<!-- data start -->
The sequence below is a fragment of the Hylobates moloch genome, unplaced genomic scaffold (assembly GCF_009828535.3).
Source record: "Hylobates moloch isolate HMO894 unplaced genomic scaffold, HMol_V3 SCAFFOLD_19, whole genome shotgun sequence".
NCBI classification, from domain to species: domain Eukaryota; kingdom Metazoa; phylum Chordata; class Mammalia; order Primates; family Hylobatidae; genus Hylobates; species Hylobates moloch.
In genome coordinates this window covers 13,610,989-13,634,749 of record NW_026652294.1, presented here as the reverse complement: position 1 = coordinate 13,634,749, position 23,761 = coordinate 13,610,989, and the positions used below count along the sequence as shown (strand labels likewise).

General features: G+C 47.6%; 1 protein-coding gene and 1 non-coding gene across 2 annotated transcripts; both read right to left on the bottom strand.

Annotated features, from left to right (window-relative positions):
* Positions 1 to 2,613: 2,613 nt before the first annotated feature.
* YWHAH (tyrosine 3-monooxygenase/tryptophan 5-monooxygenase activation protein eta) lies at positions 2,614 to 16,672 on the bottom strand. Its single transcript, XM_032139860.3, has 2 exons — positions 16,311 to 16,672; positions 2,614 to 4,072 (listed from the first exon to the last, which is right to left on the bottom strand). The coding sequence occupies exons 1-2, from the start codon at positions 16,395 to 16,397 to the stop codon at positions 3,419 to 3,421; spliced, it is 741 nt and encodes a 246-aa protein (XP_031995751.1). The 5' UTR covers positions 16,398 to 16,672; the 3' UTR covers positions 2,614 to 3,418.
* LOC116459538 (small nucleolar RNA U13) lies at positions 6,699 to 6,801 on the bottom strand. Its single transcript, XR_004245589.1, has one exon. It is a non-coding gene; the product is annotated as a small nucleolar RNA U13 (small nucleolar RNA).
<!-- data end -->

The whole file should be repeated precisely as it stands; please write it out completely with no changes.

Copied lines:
The sequence below is a fragment of the Hylobates moloch genome, unplaced genomic scaffold (assembly GCF_009828535.3).
Source record: "Hylobates moloch isolate HMO894 unplaced genomic scaffold, HMol_V3 SCAFFOLD_19, whole genome shotgun sequence".
NCBI classification, from domain to species: domain Eukaryota; kingdom Metazoa; phylum Chordata; class Mammalia; order Primates; family Hylobatidae; genus Hylobates; species Hylobates moloch.
In genome coordinates this window covers 13,610,989-13,634,749 of record NW_026652294.1, presented here as the reverse complement: position 1 = coordinate 13,634,749, position 23,761 = coordinate 13,610,989, and the positions used below count along the sequence as shown (strand labels likewise).

General features: G+C 47.6%; 1 protein-coding gene and 1 non-coding gene across 2 annotated transcripts; both read right to left on the bottom strand.

Annotated features, from left to right (window-relative positions):
* Positions 1 to 2,613: 2,613 nt before the first annotated feature.
* YWHAH (tyrosine 3-monooxygenase/tryptophan 5-monooxygenase activation protein eta) lies at positions 2,614 to 16,672 on the bottom strand. Its single transcript, XM_032139860.3, has 2 exons — positions 16,311 to 16,672; positions 2,614 to 4,072 (listed from the first exon to the last, which is right to left on the bottom strand). The coding sequence occupies exons 1-2, from the start codon at positions 16,395 to 16,397 to the stop codon at positions 3,419 to 3,421; spliced, it is 741 nt and encodes a 246-aa protein (XP_031995751.1). The 5' UTR covers positions 16,398 to 16,672; the 3' UTR covers positions 2,614 to 3,418.
* LOC116459538 (small nucleolar RNA U13) lies at positions 6,699 to 6,801 on the bottom strand. Its single transcript, XR_004245589.1, has one exon. It is a non-coding gene; the product is annotated as a small nucleolar RNA U13 (small nucleolar RNA).